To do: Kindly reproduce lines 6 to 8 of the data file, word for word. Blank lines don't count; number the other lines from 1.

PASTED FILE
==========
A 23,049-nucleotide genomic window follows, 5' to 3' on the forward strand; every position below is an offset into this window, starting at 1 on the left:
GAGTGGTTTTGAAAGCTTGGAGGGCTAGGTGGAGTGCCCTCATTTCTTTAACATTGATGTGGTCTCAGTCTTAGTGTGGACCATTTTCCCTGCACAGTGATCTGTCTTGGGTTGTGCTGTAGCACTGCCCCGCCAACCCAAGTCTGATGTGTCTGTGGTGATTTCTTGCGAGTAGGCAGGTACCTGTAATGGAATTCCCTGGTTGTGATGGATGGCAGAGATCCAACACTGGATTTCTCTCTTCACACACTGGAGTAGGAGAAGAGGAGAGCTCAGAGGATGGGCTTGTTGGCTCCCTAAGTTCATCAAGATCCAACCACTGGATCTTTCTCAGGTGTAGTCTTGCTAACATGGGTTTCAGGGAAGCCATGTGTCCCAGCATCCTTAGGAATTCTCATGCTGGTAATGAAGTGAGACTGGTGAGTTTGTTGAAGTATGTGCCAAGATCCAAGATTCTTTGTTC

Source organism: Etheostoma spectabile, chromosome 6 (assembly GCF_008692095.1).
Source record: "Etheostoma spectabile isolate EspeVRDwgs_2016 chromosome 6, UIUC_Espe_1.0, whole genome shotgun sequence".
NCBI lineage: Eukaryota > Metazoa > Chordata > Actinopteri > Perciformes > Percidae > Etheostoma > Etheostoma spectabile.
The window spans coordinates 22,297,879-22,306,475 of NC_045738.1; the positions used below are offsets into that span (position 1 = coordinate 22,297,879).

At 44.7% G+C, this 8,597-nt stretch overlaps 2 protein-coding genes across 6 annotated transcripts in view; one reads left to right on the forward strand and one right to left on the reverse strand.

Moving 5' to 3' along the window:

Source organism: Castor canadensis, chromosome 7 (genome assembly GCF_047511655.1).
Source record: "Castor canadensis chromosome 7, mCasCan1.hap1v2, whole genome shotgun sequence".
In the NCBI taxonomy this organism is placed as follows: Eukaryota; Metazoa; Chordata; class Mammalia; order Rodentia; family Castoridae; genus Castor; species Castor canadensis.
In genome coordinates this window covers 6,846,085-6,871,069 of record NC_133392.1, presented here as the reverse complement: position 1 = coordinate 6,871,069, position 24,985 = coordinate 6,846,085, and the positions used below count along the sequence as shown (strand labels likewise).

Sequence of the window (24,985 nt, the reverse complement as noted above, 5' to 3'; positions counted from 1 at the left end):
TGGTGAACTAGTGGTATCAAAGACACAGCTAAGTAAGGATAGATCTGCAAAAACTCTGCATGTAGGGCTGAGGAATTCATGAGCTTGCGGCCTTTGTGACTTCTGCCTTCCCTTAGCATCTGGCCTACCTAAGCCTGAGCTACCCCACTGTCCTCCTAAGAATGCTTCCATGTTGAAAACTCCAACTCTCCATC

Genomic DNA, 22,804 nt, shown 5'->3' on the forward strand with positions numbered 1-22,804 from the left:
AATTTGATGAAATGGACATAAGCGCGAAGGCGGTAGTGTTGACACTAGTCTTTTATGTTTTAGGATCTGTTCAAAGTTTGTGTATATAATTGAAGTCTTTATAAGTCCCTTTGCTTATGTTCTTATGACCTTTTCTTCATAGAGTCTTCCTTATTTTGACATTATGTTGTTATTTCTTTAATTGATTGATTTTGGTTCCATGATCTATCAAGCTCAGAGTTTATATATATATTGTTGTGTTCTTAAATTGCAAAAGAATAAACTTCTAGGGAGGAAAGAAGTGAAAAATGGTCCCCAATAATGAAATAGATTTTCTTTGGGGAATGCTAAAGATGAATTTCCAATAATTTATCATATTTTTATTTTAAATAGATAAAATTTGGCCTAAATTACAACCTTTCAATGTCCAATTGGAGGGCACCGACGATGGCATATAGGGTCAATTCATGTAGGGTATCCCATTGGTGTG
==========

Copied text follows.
The window spans coordinates 22,297,879-22,306,475 of NC_045738.1; the positions used below are offsets into that span (position 1 = coordinate 22,297,879).

At 44.7% G+C, this 8,597-nt stretch overlaps 2 protein-coding genes across 6 annotated transcripts in view; one reads left to right on the forward strand and one right to left on the reverse strand.

Moving 5' to 3' along the window: